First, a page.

To add insult to injury, after hours of kneading, rising, and punching down, there is no baking temperature or baking time listed. Nothing. The recipe ends as mysteriously as it began: "Let rise again, punch down, and use for bread, rolls, doughnuts, or long johns." First off, I thought this was a recipe for Carol's Rolls; what the hell is a long john? Secondly, how hot should my oven be? Third, how long should I bake these?… No answer yet again.
I guess I'll just have to trust my instincts. Thanks, mom.
Here's my interpretation and adaptation of Carol's Rolls. If you're interested in the recipe as originally written, shoot me an email. Happy Thanksgiving!
Makes about 18 large rolls
1 cup warm water
1 package active dry yeast
1 tablespoon sugar
1 1/2 cups bread flour
2 cups milk
1/2 cup coconut oil, melted (or shortening)
1/2 tablespoon salt
1/2 cup sugar
6 cups flour
For brushing the rolls:
1 egg, beaten
To the bowl of a stand-mixer fitted with the dough hook attachment, add the water, yeast and sugar. Stir together briefly and allow the yeast to bloom, about 5 minutes. Add 1 1/2 cups flour to the yeast mixture, turn on the mixer and mix until everything comes together and a very loose soft dough forms, about 1 minute. Cover the bowl with plastic wrap and allow to rise in a warm place, 1 hour.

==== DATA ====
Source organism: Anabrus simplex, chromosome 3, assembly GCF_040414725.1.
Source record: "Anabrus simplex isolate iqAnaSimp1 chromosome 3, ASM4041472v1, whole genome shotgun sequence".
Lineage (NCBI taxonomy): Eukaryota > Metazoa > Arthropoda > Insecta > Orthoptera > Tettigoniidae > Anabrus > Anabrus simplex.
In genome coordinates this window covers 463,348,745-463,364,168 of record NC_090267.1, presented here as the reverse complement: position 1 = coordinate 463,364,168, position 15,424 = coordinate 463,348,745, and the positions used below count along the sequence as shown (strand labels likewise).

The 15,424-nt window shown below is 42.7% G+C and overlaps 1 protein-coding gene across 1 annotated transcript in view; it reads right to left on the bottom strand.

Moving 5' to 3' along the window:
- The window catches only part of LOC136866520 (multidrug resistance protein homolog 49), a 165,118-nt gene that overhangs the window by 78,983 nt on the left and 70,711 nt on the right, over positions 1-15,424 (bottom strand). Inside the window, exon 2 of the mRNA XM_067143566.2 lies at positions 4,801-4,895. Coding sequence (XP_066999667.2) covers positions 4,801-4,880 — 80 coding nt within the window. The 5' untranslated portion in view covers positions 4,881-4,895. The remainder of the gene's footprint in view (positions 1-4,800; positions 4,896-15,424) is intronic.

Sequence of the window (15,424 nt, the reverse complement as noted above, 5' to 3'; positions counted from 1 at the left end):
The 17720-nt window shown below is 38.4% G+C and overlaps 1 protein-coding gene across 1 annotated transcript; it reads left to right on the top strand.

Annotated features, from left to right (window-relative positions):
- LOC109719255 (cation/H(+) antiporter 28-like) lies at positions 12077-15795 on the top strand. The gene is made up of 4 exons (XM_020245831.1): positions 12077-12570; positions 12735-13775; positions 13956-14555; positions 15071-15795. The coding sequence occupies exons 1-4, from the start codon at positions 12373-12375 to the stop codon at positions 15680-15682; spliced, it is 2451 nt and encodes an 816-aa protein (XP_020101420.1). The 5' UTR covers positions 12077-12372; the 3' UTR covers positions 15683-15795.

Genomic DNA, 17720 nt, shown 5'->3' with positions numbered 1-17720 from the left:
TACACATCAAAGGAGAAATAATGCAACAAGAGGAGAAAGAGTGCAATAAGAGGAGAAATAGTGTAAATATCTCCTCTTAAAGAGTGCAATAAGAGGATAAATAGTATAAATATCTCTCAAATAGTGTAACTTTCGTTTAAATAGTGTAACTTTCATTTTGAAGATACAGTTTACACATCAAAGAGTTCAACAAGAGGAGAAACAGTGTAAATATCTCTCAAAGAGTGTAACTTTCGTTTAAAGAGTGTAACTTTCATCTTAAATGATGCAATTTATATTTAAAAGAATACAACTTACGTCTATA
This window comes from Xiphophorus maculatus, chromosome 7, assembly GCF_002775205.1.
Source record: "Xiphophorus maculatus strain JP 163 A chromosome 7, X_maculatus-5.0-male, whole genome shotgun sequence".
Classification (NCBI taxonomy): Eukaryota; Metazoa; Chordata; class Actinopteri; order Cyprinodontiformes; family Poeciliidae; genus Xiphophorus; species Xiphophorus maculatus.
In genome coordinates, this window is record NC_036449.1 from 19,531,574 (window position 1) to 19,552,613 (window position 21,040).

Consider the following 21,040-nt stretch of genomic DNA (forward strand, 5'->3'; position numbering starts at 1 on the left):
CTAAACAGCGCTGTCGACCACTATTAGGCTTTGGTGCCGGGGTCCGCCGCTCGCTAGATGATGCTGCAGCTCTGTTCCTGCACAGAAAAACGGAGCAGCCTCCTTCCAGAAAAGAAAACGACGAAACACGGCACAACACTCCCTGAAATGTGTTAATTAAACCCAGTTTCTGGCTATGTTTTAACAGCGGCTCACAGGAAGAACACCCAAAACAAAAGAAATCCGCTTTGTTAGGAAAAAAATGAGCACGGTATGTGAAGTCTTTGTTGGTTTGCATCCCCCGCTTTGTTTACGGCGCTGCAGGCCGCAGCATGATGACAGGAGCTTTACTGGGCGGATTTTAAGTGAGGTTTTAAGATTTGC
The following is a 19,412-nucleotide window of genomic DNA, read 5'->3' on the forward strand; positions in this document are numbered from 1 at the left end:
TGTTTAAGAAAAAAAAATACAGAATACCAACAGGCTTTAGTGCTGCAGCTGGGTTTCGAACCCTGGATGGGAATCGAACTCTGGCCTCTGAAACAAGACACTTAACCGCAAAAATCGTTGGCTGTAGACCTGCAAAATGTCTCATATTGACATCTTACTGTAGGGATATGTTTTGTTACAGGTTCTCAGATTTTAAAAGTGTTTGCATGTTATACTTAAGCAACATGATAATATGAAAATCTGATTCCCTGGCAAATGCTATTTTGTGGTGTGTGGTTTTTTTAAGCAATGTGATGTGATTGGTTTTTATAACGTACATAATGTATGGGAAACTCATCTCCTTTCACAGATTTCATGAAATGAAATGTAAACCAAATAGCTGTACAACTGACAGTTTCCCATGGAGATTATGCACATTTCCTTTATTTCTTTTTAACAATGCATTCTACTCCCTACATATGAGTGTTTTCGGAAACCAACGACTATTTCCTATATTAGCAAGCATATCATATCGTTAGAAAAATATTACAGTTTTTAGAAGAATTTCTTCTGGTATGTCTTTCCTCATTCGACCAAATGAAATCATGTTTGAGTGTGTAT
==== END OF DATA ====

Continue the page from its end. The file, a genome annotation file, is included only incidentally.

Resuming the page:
Meanwhile, scald the milk by bringing it nearly to a boil and allowing to come down to room temperature. When cooled down, whisk in the coconut oil, salt, sugar and eggs.
When the dough is done rising, place it back onto the stand mixer fitted with the dough hook attachment. Turn on the mixer to low and steadily pour the milk mixture into the mixing bowl along with the dough. Gradually add flour 1 cup at a time until you reach 6 cups, or until a stiff dough forms. Turn the mixer up and "knead" the dough with the dough hook for 2 minutes, until smooth and elastic. Cover the bowl with plastic wrap and let rise, 1 hour. Punch the dough down to release the air. Cover and let rise again, another hour. Punch the dough down a second time, then turn the dough out onto a floured work surface.
Grease a 9-by-13-inch baking dish as well as a 9-inch round cake pan. With floured hands, form the dough into 18 round rolls, placing them seam-side down into the prepared pans. Cover the rolls loosely with plastic wrap and let rise about 40 minutes.
Meanwhile, preheat the oven to 375 degrees. Make sure your baking rack is in the center of the oven. Remove the plastic wrap from the risen rolls. Using a pastry brush, brush the top of each roll with the beaten egg. Bake the rolls for 25 minutes or until deep golden brown on top and cooked through.
Maya Wilson lives in Kenai and blogs about food at alaskafromscratch.com. Have a food question or recipe request? Email firstname.lastname@example.org and your inquiry may appear in a future column.